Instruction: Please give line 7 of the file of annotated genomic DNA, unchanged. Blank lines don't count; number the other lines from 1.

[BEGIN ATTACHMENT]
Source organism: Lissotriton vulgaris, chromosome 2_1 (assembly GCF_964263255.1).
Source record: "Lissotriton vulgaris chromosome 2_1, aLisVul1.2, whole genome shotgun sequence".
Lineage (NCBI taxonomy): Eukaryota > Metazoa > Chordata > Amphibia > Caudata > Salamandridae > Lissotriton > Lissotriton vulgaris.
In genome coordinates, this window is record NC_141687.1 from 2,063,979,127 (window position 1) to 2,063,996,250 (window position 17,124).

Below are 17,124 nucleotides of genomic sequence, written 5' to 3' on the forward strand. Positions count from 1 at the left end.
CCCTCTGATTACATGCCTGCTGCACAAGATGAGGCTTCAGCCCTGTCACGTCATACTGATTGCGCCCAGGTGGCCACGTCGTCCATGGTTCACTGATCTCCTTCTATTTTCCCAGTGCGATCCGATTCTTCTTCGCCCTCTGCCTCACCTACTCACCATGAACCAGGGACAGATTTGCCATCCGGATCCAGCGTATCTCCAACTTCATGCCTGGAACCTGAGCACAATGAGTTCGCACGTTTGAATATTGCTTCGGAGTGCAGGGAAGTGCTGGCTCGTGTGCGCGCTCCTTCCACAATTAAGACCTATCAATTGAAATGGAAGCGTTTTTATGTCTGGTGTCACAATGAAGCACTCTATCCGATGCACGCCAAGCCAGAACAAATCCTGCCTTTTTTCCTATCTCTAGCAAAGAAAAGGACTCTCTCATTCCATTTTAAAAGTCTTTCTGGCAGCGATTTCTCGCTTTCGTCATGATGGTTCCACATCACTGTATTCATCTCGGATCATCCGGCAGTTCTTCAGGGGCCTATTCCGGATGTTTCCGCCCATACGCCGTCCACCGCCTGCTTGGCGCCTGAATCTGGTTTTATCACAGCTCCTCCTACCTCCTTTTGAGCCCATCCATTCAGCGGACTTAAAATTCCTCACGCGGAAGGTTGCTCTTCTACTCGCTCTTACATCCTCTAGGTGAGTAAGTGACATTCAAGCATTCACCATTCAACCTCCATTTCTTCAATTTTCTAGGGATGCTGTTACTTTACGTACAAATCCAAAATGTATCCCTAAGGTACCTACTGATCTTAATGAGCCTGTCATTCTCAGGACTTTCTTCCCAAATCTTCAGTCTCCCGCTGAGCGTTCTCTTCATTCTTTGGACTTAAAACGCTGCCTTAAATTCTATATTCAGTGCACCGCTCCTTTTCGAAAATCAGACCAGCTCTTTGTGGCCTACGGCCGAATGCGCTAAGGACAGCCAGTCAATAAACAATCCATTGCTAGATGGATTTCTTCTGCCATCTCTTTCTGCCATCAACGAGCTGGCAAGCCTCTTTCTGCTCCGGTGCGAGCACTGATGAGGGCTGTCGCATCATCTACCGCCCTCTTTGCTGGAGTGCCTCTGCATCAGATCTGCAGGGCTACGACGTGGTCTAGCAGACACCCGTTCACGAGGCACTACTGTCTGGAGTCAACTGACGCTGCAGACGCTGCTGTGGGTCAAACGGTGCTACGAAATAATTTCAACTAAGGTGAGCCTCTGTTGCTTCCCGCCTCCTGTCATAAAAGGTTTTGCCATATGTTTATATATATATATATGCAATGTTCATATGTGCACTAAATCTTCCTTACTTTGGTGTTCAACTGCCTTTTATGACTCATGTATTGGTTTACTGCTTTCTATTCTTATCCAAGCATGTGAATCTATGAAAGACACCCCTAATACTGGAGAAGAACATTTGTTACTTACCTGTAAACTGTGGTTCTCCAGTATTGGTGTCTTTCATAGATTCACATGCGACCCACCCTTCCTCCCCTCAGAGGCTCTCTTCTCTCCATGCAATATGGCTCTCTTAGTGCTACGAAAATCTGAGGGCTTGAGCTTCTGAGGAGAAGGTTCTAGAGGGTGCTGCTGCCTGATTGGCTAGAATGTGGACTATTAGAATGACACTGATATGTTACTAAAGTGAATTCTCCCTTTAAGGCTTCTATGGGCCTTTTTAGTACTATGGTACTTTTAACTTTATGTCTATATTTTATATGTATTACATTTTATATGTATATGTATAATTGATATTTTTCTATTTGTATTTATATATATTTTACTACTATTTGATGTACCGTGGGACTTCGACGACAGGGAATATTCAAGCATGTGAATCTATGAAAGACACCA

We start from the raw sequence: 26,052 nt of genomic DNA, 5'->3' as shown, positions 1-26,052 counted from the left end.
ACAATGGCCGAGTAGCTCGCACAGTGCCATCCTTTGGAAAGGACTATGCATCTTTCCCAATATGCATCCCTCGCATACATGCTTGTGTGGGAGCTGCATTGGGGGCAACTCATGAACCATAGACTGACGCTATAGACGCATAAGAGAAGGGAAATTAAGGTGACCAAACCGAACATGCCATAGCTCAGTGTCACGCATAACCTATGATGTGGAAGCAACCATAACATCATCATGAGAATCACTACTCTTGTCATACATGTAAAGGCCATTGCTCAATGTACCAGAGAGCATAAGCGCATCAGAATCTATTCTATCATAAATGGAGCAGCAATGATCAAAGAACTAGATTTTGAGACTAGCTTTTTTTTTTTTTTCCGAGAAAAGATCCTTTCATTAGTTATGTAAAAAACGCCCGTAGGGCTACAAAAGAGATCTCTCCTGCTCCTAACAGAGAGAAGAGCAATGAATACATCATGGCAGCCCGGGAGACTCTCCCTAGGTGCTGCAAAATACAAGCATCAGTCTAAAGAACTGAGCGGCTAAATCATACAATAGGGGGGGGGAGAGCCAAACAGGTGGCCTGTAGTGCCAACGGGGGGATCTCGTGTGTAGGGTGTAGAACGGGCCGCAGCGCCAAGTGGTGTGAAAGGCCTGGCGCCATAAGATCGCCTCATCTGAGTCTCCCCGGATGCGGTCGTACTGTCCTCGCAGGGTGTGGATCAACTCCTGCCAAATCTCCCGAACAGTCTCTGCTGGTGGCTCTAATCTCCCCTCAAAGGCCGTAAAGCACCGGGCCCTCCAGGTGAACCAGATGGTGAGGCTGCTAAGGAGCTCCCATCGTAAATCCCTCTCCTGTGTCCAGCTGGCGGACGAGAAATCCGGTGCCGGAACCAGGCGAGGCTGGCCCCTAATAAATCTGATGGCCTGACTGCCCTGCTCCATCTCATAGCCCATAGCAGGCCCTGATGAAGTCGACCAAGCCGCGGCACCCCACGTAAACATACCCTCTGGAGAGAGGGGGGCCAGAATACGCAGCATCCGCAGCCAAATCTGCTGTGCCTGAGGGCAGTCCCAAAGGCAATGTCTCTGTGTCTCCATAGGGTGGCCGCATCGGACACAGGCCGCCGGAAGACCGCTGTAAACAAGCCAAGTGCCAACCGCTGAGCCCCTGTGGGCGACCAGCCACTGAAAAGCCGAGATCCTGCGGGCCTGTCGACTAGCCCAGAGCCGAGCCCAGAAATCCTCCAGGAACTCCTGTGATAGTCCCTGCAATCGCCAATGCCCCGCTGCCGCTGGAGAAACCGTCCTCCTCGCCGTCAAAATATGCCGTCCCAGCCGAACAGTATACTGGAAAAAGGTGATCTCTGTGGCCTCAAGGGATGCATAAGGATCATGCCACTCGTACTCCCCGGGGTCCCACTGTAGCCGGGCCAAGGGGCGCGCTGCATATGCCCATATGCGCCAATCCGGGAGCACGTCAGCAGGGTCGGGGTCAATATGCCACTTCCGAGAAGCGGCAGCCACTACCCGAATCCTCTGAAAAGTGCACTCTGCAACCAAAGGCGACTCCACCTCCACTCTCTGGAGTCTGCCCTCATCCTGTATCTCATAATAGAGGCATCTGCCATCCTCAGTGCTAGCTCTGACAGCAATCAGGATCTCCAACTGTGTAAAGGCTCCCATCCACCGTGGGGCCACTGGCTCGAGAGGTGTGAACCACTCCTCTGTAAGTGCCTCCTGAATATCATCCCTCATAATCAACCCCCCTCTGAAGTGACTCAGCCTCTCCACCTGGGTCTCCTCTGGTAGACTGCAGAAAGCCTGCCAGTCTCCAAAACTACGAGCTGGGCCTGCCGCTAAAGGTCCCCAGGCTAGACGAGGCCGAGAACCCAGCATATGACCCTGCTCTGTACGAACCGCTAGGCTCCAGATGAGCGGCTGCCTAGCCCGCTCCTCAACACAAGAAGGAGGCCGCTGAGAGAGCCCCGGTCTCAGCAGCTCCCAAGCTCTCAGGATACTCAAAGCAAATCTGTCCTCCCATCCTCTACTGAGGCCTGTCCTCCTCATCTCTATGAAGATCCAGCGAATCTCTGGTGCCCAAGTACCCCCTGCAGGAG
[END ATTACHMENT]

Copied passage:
We start from the raw sequence: 26,052 nt of genomic DNA, 5'->3' as shown, positions 1-26,052 counted from the left end.